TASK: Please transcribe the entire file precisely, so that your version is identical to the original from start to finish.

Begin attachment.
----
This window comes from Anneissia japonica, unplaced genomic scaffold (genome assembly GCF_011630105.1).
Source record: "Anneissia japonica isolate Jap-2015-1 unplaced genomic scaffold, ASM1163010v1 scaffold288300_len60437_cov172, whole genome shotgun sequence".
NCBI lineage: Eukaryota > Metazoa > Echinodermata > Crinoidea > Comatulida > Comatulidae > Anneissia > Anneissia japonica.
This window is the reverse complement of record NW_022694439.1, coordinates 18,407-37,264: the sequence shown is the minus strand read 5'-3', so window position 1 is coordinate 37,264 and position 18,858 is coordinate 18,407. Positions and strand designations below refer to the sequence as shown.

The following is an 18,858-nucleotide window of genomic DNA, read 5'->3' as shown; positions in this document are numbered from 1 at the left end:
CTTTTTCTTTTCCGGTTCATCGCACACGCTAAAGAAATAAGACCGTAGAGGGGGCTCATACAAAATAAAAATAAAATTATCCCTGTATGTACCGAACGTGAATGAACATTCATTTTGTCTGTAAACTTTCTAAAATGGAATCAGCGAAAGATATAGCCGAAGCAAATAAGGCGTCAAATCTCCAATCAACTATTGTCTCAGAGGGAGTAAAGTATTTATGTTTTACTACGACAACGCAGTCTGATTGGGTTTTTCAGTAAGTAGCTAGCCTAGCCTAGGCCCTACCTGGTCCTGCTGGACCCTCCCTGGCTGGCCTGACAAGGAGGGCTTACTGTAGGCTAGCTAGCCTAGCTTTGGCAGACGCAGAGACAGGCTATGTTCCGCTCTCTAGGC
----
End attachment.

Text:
This window comes from Anneissia japonica, unplaced genomic scaffold (genome assembly GCF_011630105.1).
Source record: "Anneissia japonica isolate Jap-2015-1 unplaced genomic scaffold, ASM1163010v1 scaffold288300_len60437_cov172, whole genome shotgun sequence".
NCBI lineage: Eukaryota > Metazoa > Echinodermata > Crinoidea > Comatulida > Comatulidae > Anneissia > Anneissia japonica.
This window is the reverse complement of record NW_022694439.1, coordinates 18,407-37,264: the sequence shown is the minus strand read 5'-3', so window position 1 is coordinate 37,264 and position 18,858 is coordinate 18,407. Positions and strand designations below refer to the sequence as shown.

The following is an 18,858-nucleotide window of genomic DNA, read 5'->3' as shown; positions in this document are numbered from 1 at the left end:
CTTTTTCTTTTCCGGTTCATCGCACACGCTAAAGAAATAAGACCGTAGAGGGGGCTCATACAAAATAAAAATAAAATTATCCCTGTATGTACCGAACGTGAATGAACATTCATTTTGTCTGTAAACTTTCTAAAATGGAATCAGCGAAAGATATAGCCGAAGCAAATAAGGCGTCAAATCTCCAATCAACTATTGTCTCAGAGGGAGTAAAGTATTTATGTTTTACTACGACAACGCAGTCTGATTGGGTTTTTCAGTAAGTAGCTAGCCTAGCCTAGGCCCTACCTGGTCCTGCTGGACCCTCCCTGGCTGGCCTGACAAGGAGGGCTTACTGTAGGCTAGCTAGCCTAGCTTTGGCAGACGCAGAGACAGGCTATGTTCCGCTCTCTAGGC